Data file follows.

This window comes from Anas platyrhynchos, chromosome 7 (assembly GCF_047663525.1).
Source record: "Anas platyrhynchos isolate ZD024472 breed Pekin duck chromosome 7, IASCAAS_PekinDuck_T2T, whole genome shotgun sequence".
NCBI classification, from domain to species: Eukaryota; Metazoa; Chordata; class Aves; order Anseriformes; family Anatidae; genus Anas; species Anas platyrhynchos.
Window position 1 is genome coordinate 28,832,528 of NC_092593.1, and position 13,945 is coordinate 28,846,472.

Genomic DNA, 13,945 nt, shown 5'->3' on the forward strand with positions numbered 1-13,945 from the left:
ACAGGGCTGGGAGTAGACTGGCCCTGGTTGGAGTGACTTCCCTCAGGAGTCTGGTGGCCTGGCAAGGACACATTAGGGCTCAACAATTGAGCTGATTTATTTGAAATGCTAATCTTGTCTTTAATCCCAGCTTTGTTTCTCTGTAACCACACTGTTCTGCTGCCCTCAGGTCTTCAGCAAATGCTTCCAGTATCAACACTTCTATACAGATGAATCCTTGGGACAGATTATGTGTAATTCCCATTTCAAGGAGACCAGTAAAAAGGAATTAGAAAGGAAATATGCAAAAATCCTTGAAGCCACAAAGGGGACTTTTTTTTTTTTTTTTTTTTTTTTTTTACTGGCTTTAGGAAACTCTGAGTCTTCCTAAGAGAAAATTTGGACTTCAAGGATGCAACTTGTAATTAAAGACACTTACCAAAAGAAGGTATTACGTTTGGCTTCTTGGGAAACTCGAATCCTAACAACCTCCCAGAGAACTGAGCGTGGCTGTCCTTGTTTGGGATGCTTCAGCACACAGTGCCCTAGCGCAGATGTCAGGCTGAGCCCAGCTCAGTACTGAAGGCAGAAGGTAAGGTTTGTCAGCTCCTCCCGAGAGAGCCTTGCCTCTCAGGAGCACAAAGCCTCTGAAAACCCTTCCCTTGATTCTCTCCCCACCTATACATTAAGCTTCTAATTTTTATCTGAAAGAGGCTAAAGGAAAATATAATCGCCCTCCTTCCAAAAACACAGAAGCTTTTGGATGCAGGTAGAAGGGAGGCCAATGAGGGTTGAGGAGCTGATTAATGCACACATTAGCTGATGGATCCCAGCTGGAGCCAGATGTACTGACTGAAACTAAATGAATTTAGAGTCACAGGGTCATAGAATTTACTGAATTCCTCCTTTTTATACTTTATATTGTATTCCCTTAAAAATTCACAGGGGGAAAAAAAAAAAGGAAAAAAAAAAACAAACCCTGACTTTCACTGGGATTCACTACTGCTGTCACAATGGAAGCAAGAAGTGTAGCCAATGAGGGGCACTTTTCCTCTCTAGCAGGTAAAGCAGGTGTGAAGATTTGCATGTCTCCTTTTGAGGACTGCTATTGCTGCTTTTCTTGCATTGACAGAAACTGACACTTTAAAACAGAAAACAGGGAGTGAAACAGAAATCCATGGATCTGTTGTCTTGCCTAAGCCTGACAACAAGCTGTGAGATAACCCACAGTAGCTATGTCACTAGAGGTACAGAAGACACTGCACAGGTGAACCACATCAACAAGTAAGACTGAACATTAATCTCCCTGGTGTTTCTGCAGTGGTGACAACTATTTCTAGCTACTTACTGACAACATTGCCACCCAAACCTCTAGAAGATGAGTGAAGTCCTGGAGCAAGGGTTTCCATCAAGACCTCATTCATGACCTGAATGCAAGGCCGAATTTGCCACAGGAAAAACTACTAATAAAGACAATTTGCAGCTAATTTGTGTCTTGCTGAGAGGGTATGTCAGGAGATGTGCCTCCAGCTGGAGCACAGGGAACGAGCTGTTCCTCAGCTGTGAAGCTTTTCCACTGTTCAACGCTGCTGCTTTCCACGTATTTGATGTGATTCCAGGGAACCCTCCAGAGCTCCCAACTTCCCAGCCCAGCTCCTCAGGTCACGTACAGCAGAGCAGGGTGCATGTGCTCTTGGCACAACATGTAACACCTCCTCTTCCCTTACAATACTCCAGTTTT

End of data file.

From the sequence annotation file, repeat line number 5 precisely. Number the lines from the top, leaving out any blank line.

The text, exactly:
Genomic DNA, 13,945 nt, shown 5'->3' on the forward strand with positions numbered 1-13,945 from the left: